A year ago today I picked up a copy of Rupi Kaur’s Milk and Honey in a Waterstones in Cambridge. I read it cover-to-cover without sitting and — admittedly — without purchasing it. I was intrigued, but, when I closed it and placed it back on its display, I realized that the fascination I’d felt with Kaur’s poetry was no different than the sensual interest I might have felt for a moody text post on Pinterest or Tumblr.

Now, I am thrilled to see poets gaining recognition at this level. Miss Kaur’s books are New York Times Bestsellers and clearly they speak to a lot of hurting people. I am pleased to see them promoting empathy in their expression of sensitive subjects such as emotional and sexual abuse. However, as a literary critic, I must raise some concerns.

Are these poems surviving on their merit as well-crafted works of art? Or, conversely, are they selling because of their sensualism and apparent relevance? Can we expect them to endure the test of time to rest beside the Dickensons, the Frosts, Eliots, and Wordsworths?

Perhaps it is unfair to ask that final question. I like to consider myself a fair poet, but I am also realistic; I am no literary giant and my poetry will not likely be studied in schools or mounted on plaques. Still, though, I think it is a duty of discernment to consider whether modern poetry such as Rupi Kaur’s is actually succeeding due to its artistic merit or whether it simply appeals to the emotionalism and liberalism of the current age.

G.K. Chesterton once wrote:

Free verse is like free love; it is a contradiction in terms.

I understand the thrust of this statement. Free love denies the fidelity of monogamy, the bonds of family, and the commitment of friendship. An idea that sounds like the multiplication of a good thing (love), in actuality leads to a devaluing of its virtue. Without a sense of consent, commitment, and collaboration within a loving relationship, there is no security and envy, competition, guilt, and distrust will inevitably rear their ugly heads. Free love in this sense is no longer love.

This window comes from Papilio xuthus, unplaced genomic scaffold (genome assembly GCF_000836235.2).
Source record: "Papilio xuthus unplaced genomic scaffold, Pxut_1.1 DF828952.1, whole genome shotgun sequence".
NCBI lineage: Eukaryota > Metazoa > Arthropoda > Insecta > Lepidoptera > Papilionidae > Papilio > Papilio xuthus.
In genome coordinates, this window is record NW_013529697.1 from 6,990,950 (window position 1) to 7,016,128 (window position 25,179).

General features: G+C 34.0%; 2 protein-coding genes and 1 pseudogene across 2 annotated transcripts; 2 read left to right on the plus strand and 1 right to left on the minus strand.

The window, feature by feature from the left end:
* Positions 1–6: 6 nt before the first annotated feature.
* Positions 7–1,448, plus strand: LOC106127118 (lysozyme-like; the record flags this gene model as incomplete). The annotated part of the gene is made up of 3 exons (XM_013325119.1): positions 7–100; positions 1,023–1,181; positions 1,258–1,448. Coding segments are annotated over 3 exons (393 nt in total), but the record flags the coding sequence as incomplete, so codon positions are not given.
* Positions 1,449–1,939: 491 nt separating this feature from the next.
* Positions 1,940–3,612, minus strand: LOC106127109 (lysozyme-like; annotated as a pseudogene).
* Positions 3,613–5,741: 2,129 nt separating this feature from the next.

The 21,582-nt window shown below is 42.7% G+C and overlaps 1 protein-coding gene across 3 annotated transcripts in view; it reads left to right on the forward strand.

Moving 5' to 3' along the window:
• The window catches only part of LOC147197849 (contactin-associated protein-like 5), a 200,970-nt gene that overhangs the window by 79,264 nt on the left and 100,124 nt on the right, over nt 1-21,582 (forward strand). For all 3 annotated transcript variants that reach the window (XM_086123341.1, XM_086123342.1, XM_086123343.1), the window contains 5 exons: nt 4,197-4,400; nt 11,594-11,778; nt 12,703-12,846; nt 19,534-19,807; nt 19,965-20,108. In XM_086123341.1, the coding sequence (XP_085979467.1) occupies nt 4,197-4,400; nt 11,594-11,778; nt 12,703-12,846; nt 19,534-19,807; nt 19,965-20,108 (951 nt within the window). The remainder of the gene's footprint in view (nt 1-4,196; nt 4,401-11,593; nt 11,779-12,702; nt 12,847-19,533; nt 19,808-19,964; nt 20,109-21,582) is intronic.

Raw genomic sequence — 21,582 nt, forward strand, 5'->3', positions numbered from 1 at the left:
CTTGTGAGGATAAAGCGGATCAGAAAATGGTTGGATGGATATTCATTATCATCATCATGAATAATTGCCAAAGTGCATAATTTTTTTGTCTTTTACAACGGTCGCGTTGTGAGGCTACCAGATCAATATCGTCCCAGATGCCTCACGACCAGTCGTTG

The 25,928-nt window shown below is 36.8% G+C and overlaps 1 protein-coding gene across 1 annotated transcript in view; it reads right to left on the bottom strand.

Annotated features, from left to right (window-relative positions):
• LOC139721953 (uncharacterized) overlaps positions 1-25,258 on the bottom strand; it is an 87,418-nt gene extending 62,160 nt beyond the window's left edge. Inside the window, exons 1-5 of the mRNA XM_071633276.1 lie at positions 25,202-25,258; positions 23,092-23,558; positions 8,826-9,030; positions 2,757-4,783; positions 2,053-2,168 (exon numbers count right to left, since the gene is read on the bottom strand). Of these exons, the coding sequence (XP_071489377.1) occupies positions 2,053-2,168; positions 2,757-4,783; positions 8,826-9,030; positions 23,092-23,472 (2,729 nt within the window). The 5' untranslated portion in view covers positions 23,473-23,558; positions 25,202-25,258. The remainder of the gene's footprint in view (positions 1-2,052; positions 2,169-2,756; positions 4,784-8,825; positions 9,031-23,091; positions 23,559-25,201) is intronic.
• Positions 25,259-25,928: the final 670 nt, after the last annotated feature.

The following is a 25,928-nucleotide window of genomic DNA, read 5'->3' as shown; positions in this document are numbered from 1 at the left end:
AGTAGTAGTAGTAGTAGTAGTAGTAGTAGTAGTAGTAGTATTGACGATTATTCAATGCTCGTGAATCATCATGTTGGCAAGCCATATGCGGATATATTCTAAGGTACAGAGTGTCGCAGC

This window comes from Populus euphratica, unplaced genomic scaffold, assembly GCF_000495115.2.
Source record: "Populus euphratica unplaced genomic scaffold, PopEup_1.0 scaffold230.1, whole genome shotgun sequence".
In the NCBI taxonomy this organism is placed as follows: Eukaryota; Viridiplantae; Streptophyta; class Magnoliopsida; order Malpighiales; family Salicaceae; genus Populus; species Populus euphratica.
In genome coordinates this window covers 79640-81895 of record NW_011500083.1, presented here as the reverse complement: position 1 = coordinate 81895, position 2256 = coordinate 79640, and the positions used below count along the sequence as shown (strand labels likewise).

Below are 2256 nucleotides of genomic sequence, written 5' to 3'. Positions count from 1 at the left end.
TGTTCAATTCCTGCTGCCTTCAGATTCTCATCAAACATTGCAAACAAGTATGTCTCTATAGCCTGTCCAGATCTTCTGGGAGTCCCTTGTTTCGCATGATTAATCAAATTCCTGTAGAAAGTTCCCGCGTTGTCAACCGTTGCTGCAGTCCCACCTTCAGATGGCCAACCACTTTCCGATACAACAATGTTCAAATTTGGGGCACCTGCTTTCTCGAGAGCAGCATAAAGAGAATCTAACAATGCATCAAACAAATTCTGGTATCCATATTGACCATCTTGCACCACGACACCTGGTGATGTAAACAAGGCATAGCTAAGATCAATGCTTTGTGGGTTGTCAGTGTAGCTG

Applying this idea to poetry is, on the surface, a pleasing parallel. Without structure, a poet might think she has more freedom. However, these very boundaries are what force creative problem-solving, clever turns-of-phrase, and focused expression. Shakespeare’s sonnets might have been written without their characteristic structure, but they would have become a formless, romantic soup rather than the noble, innovative works of literary architecture we know today.

“Shall I compare thee to a summer’s day? / Thou art more lovely and more temperate” could never have endured had Shakespeare taken a more Rupi Kaur-esque approach and penned something along the lines of:

You were the summer
hot and wet:
my sun
and yet
you burn.

Now, this is a poor translation between styles and it sorely abused the subject matter. But doesn’t it feel almost painfully forced? The lack of structure made the poem spineless, all emotion and self-expression and with no creative, rational thought or construction.

In this, I can understand Chesterton’s point. Without the commitment to structure and poetic rules, there is less of a chance of the poem making objective sense; it becomes too subjective to be understood and to endure beyond the self and those like that self. It becomes like free love: a delicious idea that is not built to withstand the hard truth that human beings crave consistency and order.

However, I do believe there is a unique beauty and purpose to free verse poetry. Free love in the sense of love without any sense of confines or commitment is certainly an idea doomed to fall into license, but love that operates solely by rules and requirements becomes legalism. The heart of it will either be poisoned by total freedom or hardened by lack of genuine affection.

This brings us to the idea of poetic license, which might more properly be defined as poetic love. For the love of the poem, a poet chooses to follow structure to support its subject, but also to deviate from that structure when necessary to support the poem’s affection. In this, both reason and emotion are given enough elbow room, and are brought into cooperation with each other. For the love of this literary art, we poets must carefully and intentionally choose where we will follow the rules to give our poem a sturdy skeleton and where we will bend them to make its flesh more alluring.